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How a 'zero-based calendar' can boost your productivity and protect your personal time

Wasted time may be a thing of the past.
Image: Group of people with two laptops at a meeting
Use those ten and 20 minute blocks of time between meetings to cross important tasks off your list. Getty Images

Consultant and professional speaker Melanie Deziel is always busy, but she has a clever way to make time work in her favor. She puts everything — no matter how small or seemingly trivial — on her calendar.

This ‘zero-based calendar’ concept, created by Cathryn Lavery and Allen Brouwer, leaves no space for wasted time, according to Deziel.

“They basically explain that by putting everything you do — from your commute to your meal times, to your showers, to your sleeping — you get a much better sense of what free time you actually have,” Deziel tells NBC News BETTER. “And it also helps you to manage your tasks more efficiently because you understand how much time they will actually take.”

How to create a zero-based calendar

1. Book everything

As an busy entrepreneur, Deziel spends a lot of time on the road. Between meetings, phone calls and speaking engagements, it can be difficult to manage time, she says. She says the zero-based calendar helps her fill in the gaps.

The first step, she says, is to book everything you need to get done in your calendar, no matter what it is. From breakfast, to your daily commute, meetings, phone calls, and going to the gym, everything counts, she says.

“It just has given me a much better sense of how I’m actually spending my time,” she says. “And I feel I’ve been more productive by understanding what are the real open slots for me to fill with meaningful work.”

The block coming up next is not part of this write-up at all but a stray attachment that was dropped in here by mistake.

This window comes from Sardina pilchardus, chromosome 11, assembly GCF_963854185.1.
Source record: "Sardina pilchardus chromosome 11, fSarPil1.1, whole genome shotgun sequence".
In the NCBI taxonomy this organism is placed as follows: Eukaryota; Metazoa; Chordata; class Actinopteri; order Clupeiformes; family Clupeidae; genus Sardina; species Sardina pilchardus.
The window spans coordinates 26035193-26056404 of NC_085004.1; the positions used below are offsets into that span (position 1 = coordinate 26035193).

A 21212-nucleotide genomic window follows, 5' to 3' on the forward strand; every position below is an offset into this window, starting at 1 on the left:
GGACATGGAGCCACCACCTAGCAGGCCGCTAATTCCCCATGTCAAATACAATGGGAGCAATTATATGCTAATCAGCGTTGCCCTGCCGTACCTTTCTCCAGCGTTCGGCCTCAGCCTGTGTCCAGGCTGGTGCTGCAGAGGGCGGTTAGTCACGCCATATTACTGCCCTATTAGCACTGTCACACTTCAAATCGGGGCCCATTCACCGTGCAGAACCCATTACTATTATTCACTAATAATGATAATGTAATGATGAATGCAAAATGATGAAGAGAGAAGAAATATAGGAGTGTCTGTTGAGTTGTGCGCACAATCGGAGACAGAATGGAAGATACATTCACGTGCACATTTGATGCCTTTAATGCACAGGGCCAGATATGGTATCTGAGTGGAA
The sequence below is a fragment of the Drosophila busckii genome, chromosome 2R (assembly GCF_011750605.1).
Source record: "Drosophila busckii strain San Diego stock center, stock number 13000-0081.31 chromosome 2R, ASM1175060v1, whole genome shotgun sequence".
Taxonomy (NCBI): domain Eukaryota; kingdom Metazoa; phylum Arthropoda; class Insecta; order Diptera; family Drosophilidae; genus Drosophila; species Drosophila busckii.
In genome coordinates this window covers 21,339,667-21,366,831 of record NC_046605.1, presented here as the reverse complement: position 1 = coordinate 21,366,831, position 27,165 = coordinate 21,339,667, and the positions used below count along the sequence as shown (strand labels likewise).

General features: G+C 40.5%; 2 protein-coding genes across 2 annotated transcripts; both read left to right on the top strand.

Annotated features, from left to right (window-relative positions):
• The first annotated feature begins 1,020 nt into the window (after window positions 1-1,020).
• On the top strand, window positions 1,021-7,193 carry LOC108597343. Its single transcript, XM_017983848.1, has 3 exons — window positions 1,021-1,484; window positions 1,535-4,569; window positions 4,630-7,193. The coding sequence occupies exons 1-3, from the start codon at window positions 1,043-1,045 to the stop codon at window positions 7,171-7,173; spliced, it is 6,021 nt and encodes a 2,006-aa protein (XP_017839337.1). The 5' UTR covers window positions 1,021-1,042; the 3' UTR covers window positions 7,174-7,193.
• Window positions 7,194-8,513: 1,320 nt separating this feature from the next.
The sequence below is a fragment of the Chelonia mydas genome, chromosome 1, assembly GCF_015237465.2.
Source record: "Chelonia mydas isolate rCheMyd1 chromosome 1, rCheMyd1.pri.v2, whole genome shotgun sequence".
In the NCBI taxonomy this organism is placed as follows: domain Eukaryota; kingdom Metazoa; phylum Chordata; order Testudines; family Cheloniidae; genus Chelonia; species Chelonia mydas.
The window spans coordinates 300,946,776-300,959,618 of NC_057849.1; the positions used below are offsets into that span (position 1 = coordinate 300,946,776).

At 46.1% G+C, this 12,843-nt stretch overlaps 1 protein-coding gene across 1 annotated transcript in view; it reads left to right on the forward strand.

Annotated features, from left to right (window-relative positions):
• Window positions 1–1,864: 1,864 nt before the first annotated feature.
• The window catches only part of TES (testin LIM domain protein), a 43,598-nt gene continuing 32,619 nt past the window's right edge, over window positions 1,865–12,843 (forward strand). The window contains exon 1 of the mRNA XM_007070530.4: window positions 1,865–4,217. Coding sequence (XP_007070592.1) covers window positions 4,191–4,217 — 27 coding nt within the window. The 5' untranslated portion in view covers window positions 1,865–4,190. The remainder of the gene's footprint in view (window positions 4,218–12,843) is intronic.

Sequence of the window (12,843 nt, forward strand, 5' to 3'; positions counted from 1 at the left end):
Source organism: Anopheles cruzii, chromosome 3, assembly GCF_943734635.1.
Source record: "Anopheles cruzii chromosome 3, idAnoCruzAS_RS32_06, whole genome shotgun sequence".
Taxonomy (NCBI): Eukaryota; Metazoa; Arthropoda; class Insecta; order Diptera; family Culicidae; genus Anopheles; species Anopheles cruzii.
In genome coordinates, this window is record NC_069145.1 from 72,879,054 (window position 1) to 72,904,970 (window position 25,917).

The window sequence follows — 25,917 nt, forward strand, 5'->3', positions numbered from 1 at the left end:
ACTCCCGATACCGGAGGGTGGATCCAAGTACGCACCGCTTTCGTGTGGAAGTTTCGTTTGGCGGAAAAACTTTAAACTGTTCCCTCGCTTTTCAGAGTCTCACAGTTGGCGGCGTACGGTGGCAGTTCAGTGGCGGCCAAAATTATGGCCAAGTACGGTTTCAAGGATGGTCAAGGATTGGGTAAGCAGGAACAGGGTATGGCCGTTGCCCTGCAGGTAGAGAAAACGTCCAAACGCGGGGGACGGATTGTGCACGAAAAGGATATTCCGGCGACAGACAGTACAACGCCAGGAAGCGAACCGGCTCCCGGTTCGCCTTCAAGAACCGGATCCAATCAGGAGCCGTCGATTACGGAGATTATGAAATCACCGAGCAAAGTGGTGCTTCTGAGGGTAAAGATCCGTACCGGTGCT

2. Create an estimate of how long it will take to complete each task

A lot of things we need to get done are not necessarily tasks, Deziel says — they are things that “require many other tasks” to be completed. For example, if you have to adjust your retirement savings, you need to dedicate specific times on your calendar for each step required to do it.

“By keeping your calendar this way, it forces you to think critically about what the actual action items are necessary to accomplish something you might have on your list, and then breaking that down into a realistic estimate,” Deziel says.

“Once you start chunking it up into more actionable tasks,” she says, “it becomes easier to anticipate how long things will take and to therefore efficiently slot them into the space on your calendar.”

3. Use all your in-between time

After you’ve filled your calendar, you will be able to see when your in-between time is, says the consultant. Dedicate that time to getting specific tasks done.

“If you aren’t using a zero-based calendar and you say, ‘Well, I’ve only got 30 minutes before my next call,’ you’ve probably got to spend 10 minutes of that figuring out what you should do for the remaining 20,” says Deziel.

But if you already allotted that time on your calendar, you can determine ahead of time how you will use it, she explains.

“By having a clear understanding of how long tasks will actually take — filling every blank spot on your calendar — you can stop wasting those little gaps of time because you’ve pre-planned what’s going to happen in each of those slots,” she says.

4. Protect your personal time

Make sure you use your calendar to dedicate time for your personal life, says Deziel.

“If you don’t block off the time you want to be home for dinner or at your kid’s softball game or watching your favorite show when it comes on live, or even bedtime — you want to get to bed by a certain time — it’s very easy for things to leak over and to then be beyond their slotted time,” she says.

When you dedicate time on your calendar for your personal life, you see your personal time as important, she explains.

“It kind of allows you to make a commitment to yourself that you are going to make time or whatever those things are,” she says.

It gives you a more realistic idea of your time

Deziel says the zero-based calendar has given her more awareness of how much time she has in her day to get things done.

“I think it’s allowed me to be more realistic about how long it will take me to complete things and when I can have things done, which is definitely helpful because the more honest you can be about that stuff with yourself as well as others, the better you can plan that time,” Deziel says.

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